History & Learning

Convoys Remembered

Restituto Gimpaya


Written by Paul Cooper. Edited by Natasha Ellakirk.

Restituto Gutay Gimpaya – 1910-1995

Restituto was born in the Philippines but ran away from home in his teens. In 1930 he moved to America where he found work as a seaman, a job that took him all over the world. He rose through the ranks to become Ship’s Cook, working literally in the belly of the vessel – the heat and pressure of the galley, making sure that like the army, the merchant navy also ‘marched’ on it’s stomach.

During the war, Restituto came very close to being another statistic in the ‘killed in action’ column on a number of occasions. Two in particular are well documented. His ship, the SS Barbara, was torpedoed and sunk by  U-126 on route to San Juan in 1942. Restituto made it to a life raft with 21 other survivors. They spent 3 days at sea before reaching Tortuga Island where help was found. According to his granddaughter: After all those days .. when they made land .. [Restituto] tasted the water the birds were drinking and then he watched which berries the birds were eating too. That’s how .. as the cook .. he fed and watered the survivors.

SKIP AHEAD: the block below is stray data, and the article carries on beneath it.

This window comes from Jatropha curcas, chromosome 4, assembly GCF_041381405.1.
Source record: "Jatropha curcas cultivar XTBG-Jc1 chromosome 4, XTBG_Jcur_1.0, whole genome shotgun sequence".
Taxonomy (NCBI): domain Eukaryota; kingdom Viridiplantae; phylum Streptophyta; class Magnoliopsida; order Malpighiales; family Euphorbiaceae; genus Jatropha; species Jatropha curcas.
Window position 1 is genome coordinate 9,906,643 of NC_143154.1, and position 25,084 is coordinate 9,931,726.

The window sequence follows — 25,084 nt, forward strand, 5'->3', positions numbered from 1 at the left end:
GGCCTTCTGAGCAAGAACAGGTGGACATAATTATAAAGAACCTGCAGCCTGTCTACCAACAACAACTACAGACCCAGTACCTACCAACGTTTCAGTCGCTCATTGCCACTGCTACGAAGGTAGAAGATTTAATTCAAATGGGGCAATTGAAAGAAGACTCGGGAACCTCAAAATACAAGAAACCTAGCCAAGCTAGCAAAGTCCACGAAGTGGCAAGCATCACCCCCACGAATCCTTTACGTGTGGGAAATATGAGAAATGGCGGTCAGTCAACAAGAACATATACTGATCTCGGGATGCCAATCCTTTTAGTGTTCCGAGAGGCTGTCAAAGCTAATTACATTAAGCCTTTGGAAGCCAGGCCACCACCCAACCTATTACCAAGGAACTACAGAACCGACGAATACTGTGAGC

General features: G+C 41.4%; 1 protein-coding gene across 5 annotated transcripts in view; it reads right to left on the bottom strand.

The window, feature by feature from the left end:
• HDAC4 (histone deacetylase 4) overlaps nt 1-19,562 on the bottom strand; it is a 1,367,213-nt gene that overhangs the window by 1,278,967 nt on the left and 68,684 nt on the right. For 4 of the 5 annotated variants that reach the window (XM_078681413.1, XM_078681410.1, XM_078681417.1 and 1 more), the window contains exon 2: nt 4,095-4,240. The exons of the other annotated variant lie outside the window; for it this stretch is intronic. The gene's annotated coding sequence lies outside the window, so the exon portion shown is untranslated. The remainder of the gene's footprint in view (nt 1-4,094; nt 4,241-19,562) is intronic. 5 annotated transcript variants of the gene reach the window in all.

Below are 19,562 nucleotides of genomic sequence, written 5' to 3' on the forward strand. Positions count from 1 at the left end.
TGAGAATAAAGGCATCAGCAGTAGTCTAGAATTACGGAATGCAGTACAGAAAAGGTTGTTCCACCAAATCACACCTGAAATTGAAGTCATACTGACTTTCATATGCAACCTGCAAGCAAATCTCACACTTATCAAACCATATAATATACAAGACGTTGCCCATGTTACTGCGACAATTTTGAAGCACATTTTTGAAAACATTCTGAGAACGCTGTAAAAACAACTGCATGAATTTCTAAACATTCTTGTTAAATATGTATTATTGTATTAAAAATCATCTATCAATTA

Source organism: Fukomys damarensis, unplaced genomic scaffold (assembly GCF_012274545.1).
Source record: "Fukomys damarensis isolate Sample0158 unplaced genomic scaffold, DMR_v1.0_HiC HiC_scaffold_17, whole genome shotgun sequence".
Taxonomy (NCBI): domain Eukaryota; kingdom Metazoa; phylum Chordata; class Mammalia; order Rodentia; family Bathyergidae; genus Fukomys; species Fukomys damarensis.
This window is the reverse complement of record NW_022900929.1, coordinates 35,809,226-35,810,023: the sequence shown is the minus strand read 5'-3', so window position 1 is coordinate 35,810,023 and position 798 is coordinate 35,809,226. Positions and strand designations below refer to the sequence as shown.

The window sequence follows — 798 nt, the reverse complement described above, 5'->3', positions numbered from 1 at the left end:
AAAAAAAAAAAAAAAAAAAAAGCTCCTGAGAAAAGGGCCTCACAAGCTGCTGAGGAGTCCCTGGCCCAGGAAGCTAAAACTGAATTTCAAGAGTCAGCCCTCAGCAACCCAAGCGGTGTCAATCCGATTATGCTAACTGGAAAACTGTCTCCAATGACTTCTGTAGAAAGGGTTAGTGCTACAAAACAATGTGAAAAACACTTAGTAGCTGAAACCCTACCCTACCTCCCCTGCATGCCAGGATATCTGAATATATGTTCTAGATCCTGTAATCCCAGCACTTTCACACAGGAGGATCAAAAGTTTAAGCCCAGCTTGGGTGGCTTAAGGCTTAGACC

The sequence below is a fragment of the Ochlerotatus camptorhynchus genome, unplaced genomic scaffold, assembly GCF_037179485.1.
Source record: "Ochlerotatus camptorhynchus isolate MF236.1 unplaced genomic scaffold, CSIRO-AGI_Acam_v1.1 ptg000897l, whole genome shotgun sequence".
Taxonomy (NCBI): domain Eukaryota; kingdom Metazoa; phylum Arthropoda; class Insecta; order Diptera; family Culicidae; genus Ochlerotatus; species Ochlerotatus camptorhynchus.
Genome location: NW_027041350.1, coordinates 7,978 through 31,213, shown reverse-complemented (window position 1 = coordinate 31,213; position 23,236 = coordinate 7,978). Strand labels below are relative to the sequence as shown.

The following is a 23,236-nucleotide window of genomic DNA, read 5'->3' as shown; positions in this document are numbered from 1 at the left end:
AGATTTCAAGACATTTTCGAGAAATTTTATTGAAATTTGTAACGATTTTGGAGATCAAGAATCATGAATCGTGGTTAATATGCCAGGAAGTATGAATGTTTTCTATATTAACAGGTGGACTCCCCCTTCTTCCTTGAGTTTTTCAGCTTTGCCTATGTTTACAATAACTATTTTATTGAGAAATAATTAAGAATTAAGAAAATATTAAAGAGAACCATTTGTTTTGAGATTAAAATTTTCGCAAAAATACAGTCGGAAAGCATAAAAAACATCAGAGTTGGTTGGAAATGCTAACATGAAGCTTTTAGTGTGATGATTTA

In 1945, Restituto served on the Liberty Ship, SS Thomas Scott on convoy RA64, which departed from Kola Inlet on the 17th February. That same day the Thomas Scott was torpedoed by U-968 and broke in two. The crew abandoned ship and were rescued by HMS Fencer. Restituto suffered injuries to his knee and back. It’s likely that after the rescue in February he remained in England, either recuperating in hospital or waiting for repatriation home to the U.S.A. He arrived back in New York on 27 July 1945.

For a full account of Restituto’s life and war service, view Restituto Gutay Gimpaya.

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